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Lacey v. United States

United States District Court, S.D. Alabama, Southern Division

July 30, 2019

ADRIAN LACEY, Petitioner,
v.
UNITED STATES OF AMERICA, Respondent.

          REPORT AND RECOMMENDATION

          P. BRADLEY MURRAY UNITED STATES MAGISTRATE JUDGE.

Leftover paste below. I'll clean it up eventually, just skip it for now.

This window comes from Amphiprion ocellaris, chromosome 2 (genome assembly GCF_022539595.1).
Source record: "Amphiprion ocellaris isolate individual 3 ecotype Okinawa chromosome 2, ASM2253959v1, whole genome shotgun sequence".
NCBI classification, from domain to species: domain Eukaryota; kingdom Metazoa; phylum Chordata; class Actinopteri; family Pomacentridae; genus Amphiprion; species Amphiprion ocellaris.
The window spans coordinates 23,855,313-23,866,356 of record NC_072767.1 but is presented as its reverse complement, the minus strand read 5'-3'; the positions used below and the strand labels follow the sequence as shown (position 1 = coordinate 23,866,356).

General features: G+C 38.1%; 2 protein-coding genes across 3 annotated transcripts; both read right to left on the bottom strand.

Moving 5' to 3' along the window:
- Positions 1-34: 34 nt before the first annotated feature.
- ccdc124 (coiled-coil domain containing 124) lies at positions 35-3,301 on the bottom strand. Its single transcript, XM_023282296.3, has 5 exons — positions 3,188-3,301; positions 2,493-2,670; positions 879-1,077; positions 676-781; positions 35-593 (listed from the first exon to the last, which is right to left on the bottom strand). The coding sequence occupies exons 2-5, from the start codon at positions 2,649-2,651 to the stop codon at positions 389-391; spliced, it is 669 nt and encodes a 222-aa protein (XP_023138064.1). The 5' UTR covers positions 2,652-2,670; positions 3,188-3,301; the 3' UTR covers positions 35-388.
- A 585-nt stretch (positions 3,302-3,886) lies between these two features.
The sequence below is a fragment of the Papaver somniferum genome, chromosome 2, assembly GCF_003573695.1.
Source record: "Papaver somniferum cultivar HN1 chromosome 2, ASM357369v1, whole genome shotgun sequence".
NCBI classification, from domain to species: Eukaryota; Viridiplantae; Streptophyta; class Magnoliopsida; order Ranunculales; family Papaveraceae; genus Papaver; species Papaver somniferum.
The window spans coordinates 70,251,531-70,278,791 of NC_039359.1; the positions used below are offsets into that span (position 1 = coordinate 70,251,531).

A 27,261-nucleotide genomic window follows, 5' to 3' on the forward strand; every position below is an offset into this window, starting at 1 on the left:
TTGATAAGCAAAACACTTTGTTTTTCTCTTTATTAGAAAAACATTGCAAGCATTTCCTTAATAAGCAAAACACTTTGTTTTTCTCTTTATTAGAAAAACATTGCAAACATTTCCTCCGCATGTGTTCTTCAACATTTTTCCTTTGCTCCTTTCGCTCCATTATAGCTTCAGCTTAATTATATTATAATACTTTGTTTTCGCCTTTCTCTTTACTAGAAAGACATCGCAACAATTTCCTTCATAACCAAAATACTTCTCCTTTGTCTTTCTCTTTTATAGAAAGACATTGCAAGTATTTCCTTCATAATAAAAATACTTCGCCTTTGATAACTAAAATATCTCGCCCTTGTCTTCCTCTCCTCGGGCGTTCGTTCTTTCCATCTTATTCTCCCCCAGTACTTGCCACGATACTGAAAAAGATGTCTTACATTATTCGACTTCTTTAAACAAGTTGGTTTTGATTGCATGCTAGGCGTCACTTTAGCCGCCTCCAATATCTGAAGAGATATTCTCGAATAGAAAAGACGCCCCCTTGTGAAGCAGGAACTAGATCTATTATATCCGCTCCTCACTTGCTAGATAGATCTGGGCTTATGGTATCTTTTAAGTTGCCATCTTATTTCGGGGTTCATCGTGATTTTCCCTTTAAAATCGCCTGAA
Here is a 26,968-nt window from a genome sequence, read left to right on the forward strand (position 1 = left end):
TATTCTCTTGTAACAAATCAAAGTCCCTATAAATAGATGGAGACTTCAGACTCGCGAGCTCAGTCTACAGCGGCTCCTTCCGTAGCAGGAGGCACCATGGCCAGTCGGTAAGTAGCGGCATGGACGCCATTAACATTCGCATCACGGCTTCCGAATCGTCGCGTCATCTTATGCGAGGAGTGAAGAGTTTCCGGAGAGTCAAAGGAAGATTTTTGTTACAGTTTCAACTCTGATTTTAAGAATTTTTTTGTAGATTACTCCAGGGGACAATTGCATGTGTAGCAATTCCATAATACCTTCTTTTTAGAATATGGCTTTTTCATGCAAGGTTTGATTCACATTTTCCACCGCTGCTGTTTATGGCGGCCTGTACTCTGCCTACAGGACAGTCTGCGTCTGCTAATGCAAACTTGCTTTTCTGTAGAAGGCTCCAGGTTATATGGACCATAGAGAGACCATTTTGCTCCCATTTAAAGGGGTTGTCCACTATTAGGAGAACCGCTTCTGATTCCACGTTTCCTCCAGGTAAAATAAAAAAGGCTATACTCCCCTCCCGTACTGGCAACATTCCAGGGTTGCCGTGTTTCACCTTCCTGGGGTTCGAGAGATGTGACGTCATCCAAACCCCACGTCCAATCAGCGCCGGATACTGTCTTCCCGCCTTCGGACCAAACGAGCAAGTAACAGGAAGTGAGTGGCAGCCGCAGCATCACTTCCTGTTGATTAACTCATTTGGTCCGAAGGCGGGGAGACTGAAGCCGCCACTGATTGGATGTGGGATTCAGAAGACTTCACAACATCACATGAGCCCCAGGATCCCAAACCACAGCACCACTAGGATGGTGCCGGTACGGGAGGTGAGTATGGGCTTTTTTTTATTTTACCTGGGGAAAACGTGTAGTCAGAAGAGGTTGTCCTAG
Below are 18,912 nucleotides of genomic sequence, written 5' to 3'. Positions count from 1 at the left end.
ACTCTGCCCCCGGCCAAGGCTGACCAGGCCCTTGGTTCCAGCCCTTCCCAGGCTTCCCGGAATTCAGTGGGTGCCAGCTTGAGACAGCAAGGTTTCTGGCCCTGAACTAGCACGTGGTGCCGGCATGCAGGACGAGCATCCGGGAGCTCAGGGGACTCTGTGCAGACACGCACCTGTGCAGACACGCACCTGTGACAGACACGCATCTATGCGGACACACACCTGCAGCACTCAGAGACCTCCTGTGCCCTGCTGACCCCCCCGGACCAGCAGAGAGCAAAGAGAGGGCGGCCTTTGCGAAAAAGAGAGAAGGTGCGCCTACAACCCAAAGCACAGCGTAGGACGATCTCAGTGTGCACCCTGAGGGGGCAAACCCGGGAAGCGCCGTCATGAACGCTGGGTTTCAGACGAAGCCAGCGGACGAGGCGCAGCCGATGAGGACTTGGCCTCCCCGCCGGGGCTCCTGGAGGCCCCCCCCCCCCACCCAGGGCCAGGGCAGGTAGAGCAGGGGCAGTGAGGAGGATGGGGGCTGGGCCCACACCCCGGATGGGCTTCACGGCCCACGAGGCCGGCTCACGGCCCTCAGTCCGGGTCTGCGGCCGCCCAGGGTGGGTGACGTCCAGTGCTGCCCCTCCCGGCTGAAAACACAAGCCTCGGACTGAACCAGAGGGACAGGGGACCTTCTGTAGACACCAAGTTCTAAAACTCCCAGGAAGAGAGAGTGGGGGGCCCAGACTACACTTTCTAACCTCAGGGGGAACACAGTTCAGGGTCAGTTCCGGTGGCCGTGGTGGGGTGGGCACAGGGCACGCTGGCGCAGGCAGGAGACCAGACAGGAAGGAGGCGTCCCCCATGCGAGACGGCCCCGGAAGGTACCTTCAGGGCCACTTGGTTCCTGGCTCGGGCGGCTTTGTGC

This cause is before the undersigned for entry of a report and recommendation, pursuant to 28 U.S.C. § 636(b)(1)(B) and General Local Rule 72(a)(2)(R), following a remand by the Eleventh Circuit Court of Appeals for further proceedings-that is, an evidentiary hearing-in light of the Supreme Court's recent decision in Garza v. Idaho, 139 S.Ct. 738, 203 L.Ed.2d 77 (2019). (Compare Doc. 285, at 1-2 (“[T]he [Supreme] Court held that the presumption of prejudice applies to the failure of defense counsel to carry out his client's request to appeal ‘regardless of whether the defendant has signed an appeal waiver.' Id. at 742. Lacey, despite having signed such an appeal waiver, contends that he instructed his counsel to appeal. Whether he did so is a contested issue of fact that entitles him to an evidentiary hearing in the district court on his motion under 28 U.S.C. § 2255. See Aron v. United States, 291 F.3d 708, 715 (11th Cir. 2002).”) with Doc. 286, at 2 (Chief District Judge Kristi DuBose's April 12, 2019 referral of this matter to the undersigned to conduct an evidentiary hearing on Lacey's claim of ineffective assistance of counsel on account of defense counsel's failure “to file a Notice of Appeal as requested.”)). The undersigned conducted an evidentiary hearing on July 23, 2019, and following consideration of all relevant pleadings in this case and United States v. Lacey, Criminal No. 12-0046-KD, as well as the evidentiary hearing testimony of Adrian Lacey, together with the arguments of counsel, it is recommended that Petitioner's § 2255 motion be DENIED on the sole issue of whether trial counsel was constitutionally deficient in failing to file an appeal as expressly directed.